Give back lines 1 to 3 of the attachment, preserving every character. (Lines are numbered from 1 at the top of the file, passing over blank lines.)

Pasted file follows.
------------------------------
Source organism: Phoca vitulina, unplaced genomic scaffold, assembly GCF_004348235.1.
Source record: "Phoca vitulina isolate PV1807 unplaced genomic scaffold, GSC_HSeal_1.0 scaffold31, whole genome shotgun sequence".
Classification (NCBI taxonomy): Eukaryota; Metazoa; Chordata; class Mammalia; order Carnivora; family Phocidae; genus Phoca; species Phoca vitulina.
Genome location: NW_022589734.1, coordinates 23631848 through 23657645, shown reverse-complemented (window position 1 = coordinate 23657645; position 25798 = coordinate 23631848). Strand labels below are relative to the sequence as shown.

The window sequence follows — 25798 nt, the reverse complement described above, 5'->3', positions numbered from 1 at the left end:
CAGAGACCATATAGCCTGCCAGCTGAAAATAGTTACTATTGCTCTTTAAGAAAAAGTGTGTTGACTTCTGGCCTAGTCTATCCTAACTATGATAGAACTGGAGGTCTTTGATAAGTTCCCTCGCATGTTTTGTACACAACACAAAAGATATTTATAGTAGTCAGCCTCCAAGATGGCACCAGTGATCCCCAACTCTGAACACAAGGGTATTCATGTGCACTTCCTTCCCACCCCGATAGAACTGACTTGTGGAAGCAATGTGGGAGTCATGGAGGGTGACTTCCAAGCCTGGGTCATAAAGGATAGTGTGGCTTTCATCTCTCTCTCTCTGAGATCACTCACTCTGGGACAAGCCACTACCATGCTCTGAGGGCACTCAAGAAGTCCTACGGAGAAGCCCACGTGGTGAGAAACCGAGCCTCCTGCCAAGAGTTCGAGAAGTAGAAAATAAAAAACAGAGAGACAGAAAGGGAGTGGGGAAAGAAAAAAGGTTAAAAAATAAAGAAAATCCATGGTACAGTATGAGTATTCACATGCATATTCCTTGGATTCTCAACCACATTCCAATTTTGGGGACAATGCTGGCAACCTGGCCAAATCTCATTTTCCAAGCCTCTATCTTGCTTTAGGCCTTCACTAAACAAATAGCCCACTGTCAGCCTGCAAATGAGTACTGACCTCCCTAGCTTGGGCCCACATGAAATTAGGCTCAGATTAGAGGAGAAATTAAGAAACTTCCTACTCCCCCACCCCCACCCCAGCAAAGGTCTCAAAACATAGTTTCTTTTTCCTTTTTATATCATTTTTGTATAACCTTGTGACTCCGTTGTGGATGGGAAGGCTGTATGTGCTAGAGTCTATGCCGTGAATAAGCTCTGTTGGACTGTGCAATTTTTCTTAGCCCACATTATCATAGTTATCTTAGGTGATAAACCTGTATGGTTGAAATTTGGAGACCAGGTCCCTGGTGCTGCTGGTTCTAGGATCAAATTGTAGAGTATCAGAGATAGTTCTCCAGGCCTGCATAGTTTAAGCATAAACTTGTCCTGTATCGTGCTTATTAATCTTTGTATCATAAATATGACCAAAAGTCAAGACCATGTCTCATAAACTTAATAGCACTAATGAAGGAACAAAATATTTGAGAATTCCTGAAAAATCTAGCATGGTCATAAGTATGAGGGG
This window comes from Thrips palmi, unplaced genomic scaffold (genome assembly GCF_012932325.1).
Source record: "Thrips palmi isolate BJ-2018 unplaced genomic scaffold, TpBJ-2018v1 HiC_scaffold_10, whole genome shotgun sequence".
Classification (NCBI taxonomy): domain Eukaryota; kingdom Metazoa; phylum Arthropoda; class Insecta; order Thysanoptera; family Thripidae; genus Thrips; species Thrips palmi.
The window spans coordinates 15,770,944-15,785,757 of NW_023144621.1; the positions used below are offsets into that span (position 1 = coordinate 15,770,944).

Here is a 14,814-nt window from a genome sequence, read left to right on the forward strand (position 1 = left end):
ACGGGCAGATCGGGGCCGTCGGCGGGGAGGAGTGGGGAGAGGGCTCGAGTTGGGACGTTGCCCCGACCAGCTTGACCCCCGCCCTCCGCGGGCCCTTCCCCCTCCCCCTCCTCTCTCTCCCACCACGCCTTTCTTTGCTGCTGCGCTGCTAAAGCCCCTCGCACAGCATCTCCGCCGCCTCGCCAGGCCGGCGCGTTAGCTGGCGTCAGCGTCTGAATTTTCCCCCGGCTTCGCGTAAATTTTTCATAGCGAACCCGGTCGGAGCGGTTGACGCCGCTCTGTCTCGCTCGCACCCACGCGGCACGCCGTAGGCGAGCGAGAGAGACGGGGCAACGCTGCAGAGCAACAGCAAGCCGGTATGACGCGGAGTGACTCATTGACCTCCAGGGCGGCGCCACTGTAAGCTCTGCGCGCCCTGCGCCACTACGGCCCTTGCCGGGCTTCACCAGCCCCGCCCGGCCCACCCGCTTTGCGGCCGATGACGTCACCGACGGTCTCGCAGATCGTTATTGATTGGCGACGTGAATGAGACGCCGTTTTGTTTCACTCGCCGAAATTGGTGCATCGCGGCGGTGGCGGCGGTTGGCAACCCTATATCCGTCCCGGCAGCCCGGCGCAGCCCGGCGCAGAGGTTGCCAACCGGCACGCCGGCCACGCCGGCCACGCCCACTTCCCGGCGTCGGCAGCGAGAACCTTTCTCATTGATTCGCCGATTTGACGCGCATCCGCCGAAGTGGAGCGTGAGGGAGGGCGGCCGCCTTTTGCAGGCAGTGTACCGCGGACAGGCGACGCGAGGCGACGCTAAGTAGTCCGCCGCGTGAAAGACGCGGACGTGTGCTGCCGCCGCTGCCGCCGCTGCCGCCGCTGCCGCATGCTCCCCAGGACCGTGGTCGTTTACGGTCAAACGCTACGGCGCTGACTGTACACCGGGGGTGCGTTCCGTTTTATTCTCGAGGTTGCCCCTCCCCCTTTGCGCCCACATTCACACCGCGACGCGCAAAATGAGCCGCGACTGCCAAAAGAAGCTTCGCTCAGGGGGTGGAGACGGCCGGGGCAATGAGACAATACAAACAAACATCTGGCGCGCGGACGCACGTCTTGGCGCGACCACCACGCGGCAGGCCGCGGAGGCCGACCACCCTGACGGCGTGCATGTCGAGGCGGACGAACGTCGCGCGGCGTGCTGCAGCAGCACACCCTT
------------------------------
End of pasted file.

Source organism: Phoca vitulina, unplaced genomic scaffold, assembly GCF_004348235.1.
Source record: "Phoca vitulina isolate PV1807 unplaced genomic scaffold, GSC_HSeal_1.0 scaffold31, whole genome shotgun sequence".
Classification (NCBI taxonomy): Eukaryota; Metazoa; Chordata; class Mammalia; order Carnivora; family Phocidae; genus Phoca; species Phoca vitulina.